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Davis Journal

Internship program gives students first hand experience in law enforcement

Nov 10, 2021 12:54PM ● By Becky Ginos

FARMINGTON—Students at Farmington High School are looking at crime scene photos, watching a K-9 sniff for bombs and going to court. It may seem unconventional but it’s all part of an internship put on by the Davis County Sheriff’s Office for kids who are interested in a career in law enforcement.

“It’s amazing,” said Jan Wray, Internship Coordinator for Davis School District. “Because of COVID, the students couldn’t go onsite at the Sheriff’s Office but Capt. (Jen) Daley has been working hard to get everybody out here.”

The first class was a CSI presentation by Det. Chad Nicholls. “I’m going to teach you the principles of a death investigation,” he said. “I’ll show you a scenario from a Davis County death and let you be in the shoes of an investigator and figure out what they would do. Things are not always what they seem so don’t assume.”

Wray said for another class a dispatcher came and shared her experiences with the kids. “She talked about suicide because September is suicide awareness month and she almost committed suicide herself. During her presentation she had the kids eating out of her hands.”

UHP also came out with a recruiter from their dive team, she said. “They also brought a K-9 bomb sniffing chocolate lab.”

The students got the opportunity to go to court as well, said Wray. “They took us into an empty courtroom and let them sit where the judge sits, where the attorneys sit and where the defendant sits. We talked about proper attire and how to act in the courthouse.”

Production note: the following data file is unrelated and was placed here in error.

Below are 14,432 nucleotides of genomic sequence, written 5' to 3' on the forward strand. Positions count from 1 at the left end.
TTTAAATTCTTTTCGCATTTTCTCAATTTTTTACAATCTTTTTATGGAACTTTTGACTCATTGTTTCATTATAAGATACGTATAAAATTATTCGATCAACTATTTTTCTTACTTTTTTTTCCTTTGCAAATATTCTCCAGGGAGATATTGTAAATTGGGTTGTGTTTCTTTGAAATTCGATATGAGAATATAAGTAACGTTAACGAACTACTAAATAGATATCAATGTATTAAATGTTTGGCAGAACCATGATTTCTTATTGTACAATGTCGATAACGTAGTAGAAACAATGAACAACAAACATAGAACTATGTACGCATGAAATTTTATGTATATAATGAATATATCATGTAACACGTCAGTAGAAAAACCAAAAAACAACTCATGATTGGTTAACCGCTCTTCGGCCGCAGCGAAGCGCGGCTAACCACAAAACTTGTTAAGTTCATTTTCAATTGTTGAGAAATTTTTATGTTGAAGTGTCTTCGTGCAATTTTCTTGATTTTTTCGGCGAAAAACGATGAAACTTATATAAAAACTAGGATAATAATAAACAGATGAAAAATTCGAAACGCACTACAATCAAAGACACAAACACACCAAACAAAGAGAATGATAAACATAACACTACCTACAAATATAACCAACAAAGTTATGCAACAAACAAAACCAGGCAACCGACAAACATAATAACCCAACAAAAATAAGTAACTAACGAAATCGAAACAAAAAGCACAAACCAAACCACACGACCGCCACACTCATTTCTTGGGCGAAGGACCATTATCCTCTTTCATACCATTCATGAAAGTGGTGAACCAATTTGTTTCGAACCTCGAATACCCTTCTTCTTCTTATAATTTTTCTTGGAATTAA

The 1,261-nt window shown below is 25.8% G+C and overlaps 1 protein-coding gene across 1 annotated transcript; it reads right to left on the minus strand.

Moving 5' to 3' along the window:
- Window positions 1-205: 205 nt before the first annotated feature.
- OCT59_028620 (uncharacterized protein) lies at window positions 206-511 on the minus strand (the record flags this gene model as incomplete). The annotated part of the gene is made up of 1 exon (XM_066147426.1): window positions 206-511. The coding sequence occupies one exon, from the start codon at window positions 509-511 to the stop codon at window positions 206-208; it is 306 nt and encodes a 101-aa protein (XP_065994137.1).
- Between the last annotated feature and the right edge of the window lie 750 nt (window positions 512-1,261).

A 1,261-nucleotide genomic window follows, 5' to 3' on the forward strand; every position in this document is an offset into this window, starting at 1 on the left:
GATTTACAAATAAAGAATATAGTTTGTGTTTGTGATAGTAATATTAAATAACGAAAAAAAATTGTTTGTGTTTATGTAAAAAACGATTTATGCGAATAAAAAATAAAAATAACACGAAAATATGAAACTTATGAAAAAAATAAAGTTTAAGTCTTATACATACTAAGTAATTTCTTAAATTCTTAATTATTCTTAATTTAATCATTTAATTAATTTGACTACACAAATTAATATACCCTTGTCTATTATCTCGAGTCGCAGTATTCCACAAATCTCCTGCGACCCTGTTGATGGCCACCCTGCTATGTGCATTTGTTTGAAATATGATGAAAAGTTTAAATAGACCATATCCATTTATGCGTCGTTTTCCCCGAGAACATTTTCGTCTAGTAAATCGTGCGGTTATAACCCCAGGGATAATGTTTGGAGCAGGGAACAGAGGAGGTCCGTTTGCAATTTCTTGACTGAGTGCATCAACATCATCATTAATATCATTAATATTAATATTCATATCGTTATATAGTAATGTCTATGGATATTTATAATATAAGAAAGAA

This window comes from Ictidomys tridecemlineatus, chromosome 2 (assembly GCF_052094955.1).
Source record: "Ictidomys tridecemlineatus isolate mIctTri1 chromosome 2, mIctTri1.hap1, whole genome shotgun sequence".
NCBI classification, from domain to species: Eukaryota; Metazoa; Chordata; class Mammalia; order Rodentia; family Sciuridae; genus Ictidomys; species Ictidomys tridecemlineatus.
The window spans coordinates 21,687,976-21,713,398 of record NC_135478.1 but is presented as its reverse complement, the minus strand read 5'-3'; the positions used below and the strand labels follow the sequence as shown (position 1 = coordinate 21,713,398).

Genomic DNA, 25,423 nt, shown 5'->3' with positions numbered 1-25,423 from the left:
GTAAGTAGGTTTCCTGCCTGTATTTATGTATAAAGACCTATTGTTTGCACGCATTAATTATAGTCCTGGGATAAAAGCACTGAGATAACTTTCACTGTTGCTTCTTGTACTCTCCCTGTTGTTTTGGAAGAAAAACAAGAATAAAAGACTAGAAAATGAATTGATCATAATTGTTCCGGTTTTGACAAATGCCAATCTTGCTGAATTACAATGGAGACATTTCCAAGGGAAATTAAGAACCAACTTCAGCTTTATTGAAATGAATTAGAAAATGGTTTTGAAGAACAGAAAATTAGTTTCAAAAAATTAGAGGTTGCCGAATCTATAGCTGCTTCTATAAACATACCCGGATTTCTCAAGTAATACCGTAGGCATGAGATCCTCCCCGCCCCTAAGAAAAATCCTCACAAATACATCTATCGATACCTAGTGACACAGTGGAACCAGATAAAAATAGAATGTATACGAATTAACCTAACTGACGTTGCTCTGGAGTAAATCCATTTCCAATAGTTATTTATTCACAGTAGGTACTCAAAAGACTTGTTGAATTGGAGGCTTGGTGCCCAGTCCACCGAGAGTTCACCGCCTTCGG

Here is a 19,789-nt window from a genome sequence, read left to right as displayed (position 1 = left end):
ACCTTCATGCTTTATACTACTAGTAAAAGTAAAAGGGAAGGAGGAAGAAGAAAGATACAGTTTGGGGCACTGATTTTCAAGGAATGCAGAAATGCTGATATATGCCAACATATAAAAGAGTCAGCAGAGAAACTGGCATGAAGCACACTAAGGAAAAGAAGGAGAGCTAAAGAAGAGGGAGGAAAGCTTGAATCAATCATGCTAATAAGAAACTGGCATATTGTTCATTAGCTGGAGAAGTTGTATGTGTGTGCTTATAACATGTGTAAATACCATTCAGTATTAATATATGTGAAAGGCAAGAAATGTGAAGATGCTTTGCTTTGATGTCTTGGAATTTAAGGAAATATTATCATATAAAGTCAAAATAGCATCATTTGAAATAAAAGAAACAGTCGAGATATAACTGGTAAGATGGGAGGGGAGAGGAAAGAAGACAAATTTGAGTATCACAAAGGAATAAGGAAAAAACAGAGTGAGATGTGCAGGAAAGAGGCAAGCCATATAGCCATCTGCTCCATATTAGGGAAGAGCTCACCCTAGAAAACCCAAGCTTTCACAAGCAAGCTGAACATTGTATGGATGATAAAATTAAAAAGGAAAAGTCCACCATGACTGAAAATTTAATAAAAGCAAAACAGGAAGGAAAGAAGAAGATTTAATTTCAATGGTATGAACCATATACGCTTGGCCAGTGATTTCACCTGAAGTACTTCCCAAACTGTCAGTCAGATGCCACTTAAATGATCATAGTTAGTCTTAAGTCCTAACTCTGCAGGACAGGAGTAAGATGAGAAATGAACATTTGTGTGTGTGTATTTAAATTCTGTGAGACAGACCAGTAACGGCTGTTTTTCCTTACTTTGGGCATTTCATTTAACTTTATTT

Coming up they have someone from the records department who does the ankle monitors and looks at all the footage from police body cameras. “We have finger printing coming up and the FBI is coming too,” she said. “You literally couldn’t have more of a one-on-one experience.”

Wray said the students have been so interested in everyone who comes. “One boy wants to be a detective, one wants to work with the K-9s, another as a crime scene analyst and one girl wants to be an officer/paramedic. She just wants to be on the streets.”

It’s just so fun to see these kids thriving, said Wray. “These presenters want to help them with their future. It’s all about investigating careers and test driving a career to decide where to go.”

The Davis County Sheriff’s Office has hired 12 of her interns over the years. “It shows the quality of the interns that we have.” 

Wray has 306 kids out right now in a variety of internships. “It’s good because if they love it they can pursue it after high school,” she said. “If they hate it they can go another direction and save time and money.”

It’s getting them prepared for real life and post secondary education, said Wray. “This is the best job ever – I love it.”